A pharmacist by training, Ornella Barra is chief executive, pharmaceutical wholesale division, at Alliance Boots, the Switzerland- based mass retailing giant with revenues of 22.5 billion pounds (about $36.65 billion at current exchange) for the fiscal year ended March 2010. In her role, Barra is responsible for developing Boots International outside of the U.K. and Ireland, overseeing retail expansion and everything concerning Boots products—including beauty. During her tenure, she has conquered Norway, Holland, Thailand and the gulf region, as well as myriad European countries. Next up: America, where she hopes to make Boots Laboratories skin care into one of the market’s major brand forces. You’re a trained pharmacist, and opened your own pharmacy early in your career. How has your background informed your current position?My DNA always remains a pharmacist’s. I work on the principle that to do something well, it must be understood. So being a pharmacist helps me understand the métier. In reality, I do a job that is totally different, because in the end, it’s more the work of an economist. The majority of our clients are pharmacists: Each day I deliver to more than 150,000 pharmacies, two times daily, in more than 20 countries with almost 400 depots. Each country is different, in terms of culture, legislation, price and packaging. I consider myself the ambassadress of independent pharmacists on the European level. I developed in 1999 the European Pharmacists Forum, a grouping of pharmacists. Today, it includes nine countries and each has three to four representatives. We meet every three months in different European countries. It gives me the possibility to better study our strategy for the pharmacy itself. Additionally, the University of Nottingham named me a special professor and that again is a good opportunity to have lectures with young potential pharmacists. What is your current assessment of the global beauty industry? Where do you see the most opportunity and why? At the moment, when there is an obvious worldwide economic crisis, what differentiates products is their quality [and price]. The Boots product has really been a good example of these two principle axes. Before coming out with a Boots product, we test it like a medication at our research center in Nottingham, and we also work with the universities. There is a test on several thousand women and after that we decide to launch. We will not promise miracles—we promise real things. [Taking things seriously] next to quality and price are really the three important things that do well in a time of economic crisis. [During such a period] according to research, women don’t want to give up mascara or lipstick. What does the industry need to pay attention to? The next two years won’t be easy; it’s necessary to be concrete and realistic. [The cosmetics consumer is] a lot more attentive, and quality must be found again with different commercial offers. We must give a lot of time and dedicate a lot of attention to the evolution of the client, because nothing will be like it was two years ago, when the economic crisis began. For the fiscal year ended March 31, 2010, the division you manage increased its sales by 10.3percent. What was your strategy? What about your plan allowed you to outperform the market? One of the secrets was to have understood some years prior that our business was changing. It is evolving, and our division—my team and I—developed a new model and set it up at the European level. Afterward, we adapted it country by country. This new model really makes the difference; it represents the difference between us and the competition. It also gives benefits on the profitability. [Three years ago] we created the Boots Laboratories brand. I did a test in France, and it worked well. Then I launched it in Portugal, Spain and afterward made a partnership with Procter & Gamble to introduce it in Italy. There, it was really quite a success. The brand is something that I work on a lot; it is part of this new model. Where do you see the most opportunity for growth for the Boots brand of skin and personal care and why? We have the intention of developing and launching it in other countries. I have introduced Boots Laboratories in America, as well, and it was really a big challenge. I created a little work group of only eight people based in New York. This has been an incredible success. We have also put online a dot-com, bootsasia.com, to sell in Singapore [and elsewhere in Asia]. It’s another means to develop. We also made a franchising agreement to develop in the region of the Middle East. And now we are doing a test in Finland and in Sweden. You oversee corporate social responsibility for Alliance Boots. How do you see this evolving, and why is it key for a company to get it right today? A company cannot be a great company if it doesn’t...also help people on the outside. Boots, do not forget, has a great history with that. Jesse Boot gave a lot of his time to this [approach]. He was one of the founders of the University of Nottingham and of Nottingham’s hospitals. As Alliance Boots, we are today developing our activity in different [ways]. In the U.K., it’s possible to give two examples. I’m very involved in the agreement with Macmillan Cancer Support to help all the people who unfortunately are affected with cancer. We are also with the team working very closely on the reduction of CO2. The [strategy] is to adopt a decentralized [corporate social responsibility] approach. How would you describe your leadership style and how has it evolved? I think one should set an example, involve people and work with a team spirit. Today I can say I’m proud of having a team that works very well together—an international team. One must listen, put the ideas of others together, and, of course, have the courage to make decisions, initiate projects and take risks. Other things that are very important to know are how to adapt and especially to love change. It’s necessary to have an open mind-set. One must understand others. I sought also to learn new languages, to understand cultures and people’s different approaches. I am a citizen of the world. I [aim] to always be proactive...and to grow with our team. There was a big evolution in my management style because it’s one thing to run one’s own company rather than a firm with Stefano [Pessina, executive chairman of Alliance Boots] and today a company with 140,000 people. What do you look for when you’re hiring? Normally, I look for colleagues who are able to think outside of an established, standard geometry, someone who has a three-dimensional vision, the ability always to think in 360 degrees and who also works with enthusiasm. [The people should have] the ability to love change and especially be committed to the company. What makes a great boss? A boss must be animated by a real vision [and have] the ability to share it. [A boss] must have the ability to make decisions, take risks, be a leader and know how to involve a team. And, of course, a boss must transfer [business acumen and passion], trust and create a spirit of trust. Do you believe in mentors? Why or why not? No, I don’t believe in a mentor. It’s really far from my style, my approach.How did you rise to the top of Alliance Boots? I come from a family of entrepreneurs. I started with my pharmacy near Genoa, and there I thought that I could do better. I created a small distribution company. And after, I developed the business with Stefano Pessina, who is today one of the shareholders of Alliance Boots and the executive chairman of the company. What advice do you have for someone who hopes to follow in your footsteps? One must love what he does and do it with passion, be available for others and open to change. It’s necessary also to make sacrifices. One must learn that things don’t happen on their own, and have the courage to go and look [for opportunities]. He must be brave enough to take risks and have a little bit of...good luck. What do you do to relax? I relax in a bit of a special fashion [as even then] I continue to reflect, to think. I very much like going out for walks. I adore nature in general—mountains, which give inspiration. I love flowers a lot, plants and the sea. To know and understand nature, you find a lot of inner inspiration. I adore all that is art and antiques. What’s the most difficult business decision you’ve ever had to make? Would you make the same decision today? There is no most difficult or most simple. There are decisions you take each day and for them, one must have courage to make them. Sometimes, they are decisions that go against the opinions of others, and one must have the [courage] to maintain them and after to succeed. What are you most proud of in your career so far? Having created a team around me that is really very motivated and international and which helps me develop this division, this group. What does being in the top 10 of Fortune’s most powerful women in business mean to you? It’s a recognition of the internationalization of my company, of the ability to have done it very quickly. It is recognition of the entire team who worked with me. I don’t consider it as a recognition of myself.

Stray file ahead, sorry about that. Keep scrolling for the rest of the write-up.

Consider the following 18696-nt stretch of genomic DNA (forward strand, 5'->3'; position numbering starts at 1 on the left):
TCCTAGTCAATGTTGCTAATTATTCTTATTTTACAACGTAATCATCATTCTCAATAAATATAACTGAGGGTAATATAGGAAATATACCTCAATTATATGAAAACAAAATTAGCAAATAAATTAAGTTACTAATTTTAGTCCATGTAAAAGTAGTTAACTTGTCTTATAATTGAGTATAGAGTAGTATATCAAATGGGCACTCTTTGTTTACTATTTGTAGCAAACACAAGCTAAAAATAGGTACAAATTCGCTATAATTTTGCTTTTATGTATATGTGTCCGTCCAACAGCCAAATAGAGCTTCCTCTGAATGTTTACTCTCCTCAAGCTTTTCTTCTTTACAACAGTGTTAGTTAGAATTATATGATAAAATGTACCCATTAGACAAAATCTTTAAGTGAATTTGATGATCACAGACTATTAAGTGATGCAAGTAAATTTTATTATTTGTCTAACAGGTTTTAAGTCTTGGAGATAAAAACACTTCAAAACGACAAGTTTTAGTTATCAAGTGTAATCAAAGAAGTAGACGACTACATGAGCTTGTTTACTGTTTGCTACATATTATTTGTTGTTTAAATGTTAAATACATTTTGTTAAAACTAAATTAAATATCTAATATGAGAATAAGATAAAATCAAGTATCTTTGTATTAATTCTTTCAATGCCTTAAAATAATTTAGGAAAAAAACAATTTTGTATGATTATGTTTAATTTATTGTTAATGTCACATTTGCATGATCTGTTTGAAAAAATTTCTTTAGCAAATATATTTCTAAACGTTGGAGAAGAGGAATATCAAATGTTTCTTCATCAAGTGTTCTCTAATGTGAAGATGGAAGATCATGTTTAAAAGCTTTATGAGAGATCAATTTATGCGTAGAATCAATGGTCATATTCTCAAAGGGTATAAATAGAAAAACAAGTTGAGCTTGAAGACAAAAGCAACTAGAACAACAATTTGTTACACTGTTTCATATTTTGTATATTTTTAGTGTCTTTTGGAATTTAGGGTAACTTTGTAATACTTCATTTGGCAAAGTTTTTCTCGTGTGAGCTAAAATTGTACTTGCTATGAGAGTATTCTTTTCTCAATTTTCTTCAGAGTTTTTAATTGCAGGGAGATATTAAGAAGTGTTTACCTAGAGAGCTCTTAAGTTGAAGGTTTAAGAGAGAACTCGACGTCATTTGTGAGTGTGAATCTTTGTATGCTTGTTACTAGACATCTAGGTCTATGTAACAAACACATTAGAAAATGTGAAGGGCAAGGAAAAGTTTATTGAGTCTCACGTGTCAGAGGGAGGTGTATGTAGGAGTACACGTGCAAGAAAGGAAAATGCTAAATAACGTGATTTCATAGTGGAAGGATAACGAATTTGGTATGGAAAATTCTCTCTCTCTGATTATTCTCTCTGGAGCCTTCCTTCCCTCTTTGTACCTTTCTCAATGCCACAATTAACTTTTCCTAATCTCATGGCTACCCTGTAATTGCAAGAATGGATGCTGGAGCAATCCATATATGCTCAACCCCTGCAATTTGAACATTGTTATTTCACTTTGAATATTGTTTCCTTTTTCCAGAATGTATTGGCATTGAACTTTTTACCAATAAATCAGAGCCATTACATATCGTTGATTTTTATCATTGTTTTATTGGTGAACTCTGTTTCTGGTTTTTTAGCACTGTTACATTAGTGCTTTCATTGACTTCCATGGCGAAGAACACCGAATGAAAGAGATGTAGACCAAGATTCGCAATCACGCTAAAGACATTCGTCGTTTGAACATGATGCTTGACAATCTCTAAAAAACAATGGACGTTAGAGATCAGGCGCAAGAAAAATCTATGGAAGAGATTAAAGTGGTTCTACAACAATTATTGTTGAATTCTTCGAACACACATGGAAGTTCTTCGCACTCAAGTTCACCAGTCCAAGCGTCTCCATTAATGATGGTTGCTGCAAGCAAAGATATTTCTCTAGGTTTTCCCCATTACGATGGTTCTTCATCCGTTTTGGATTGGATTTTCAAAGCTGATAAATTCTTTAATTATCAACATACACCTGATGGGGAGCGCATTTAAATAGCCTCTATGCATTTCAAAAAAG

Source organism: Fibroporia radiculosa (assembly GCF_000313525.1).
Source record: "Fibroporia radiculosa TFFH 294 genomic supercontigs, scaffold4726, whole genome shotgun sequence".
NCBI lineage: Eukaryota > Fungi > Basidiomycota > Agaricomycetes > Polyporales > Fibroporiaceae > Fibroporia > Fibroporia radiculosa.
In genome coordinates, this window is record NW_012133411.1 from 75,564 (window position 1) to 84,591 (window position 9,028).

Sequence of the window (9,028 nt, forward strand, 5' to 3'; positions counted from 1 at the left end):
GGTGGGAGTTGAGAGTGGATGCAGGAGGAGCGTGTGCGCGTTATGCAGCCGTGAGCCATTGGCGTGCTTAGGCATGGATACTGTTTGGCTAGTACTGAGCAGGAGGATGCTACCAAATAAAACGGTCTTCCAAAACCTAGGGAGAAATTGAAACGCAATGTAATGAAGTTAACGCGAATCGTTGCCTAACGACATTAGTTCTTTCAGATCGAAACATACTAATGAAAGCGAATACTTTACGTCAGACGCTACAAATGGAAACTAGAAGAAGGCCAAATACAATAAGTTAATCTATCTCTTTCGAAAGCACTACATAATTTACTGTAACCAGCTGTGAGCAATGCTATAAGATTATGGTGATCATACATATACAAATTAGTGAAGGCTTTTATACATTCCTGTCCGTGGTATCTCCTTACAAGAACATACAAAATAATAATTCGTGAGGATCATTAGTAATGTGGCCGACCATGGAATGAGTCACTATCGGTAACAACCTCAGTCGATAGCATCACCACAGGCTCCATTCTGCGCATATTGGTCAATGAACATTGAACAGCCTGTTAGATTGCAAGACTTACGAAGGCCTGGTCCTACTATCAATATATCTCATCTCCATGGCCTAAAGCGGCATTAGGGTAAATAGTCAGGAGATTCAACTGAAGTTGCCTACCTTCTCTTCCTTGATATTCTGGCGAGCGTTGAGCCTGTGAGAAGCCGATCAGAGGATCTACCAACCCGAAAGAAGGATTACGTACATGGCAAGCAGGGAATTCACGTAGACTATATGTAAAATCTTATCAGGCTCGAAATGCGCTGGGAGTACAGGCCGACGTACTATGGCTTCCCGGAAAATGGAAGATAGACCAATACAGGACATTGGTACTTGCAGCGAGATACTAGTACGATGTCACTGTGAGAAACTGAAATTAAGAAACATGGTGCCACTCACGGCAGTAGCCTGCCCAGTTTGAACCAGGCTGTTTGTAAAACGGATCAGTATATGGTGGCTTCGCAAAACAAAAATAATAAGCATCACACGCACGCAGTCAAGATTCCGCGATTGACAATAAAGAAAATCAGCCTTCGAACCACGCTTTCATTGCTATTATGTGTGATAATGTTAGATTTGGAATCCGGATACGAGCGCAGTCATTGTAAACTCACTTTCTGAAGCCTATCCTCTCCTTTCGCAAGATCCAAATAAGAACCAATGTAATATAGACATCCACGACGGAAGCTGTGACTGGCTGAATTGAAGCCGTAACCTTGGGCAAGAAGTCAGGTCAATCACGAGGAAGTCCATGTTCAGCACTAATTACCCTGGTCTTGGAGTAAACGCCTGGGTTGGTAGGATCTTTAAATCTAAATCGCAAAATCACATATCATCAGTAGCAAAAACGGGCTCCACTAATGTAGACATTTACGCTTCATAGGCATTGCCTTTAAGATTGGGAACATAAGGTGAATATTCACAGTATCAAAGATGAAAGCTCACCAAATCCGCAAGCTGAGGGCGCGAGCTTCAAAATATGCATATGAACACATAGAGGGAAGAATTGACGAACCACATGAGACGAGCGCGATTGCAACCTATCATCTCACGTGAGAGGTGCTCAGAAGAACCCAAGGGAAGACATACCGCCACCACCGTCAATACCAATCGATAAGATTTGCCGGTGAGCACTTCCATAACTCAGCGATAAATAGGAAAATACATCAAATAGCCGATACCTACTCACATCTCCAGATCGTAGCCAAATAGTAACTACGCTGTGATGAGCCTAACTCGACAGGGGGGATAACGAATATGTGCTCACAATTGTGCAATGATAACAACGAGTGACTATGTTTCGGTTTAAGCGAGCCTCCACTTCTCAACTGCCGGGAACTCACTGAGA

IN BRIEF Ornella Barra earned a degree in pharmacy from the University of Genoa in 1979. As a pharmacist, she managed and then created her own pharmacy. In 1984, she founded Di Pharma, an Italian pharmaceutical distribution company that was acquired in 1986 by Alleanza Salute Italia. She was named its managing director and then chairman. After, Barra helped start Alliance Santé which merged with UniChem in 1997 to form Alliance UniChem, in which Barra was a board member and executive director. Nine years later, Alliance UniChem and Boots Group joined forces to create Alliance Boots, and she was appointed a company board member, wholesale and commercial affairs director, plus social responsibilities committee chairman. In 2009, Barra was promoted to the post of chief executive, pharmaceutical wholesale division, at Alliance Boots.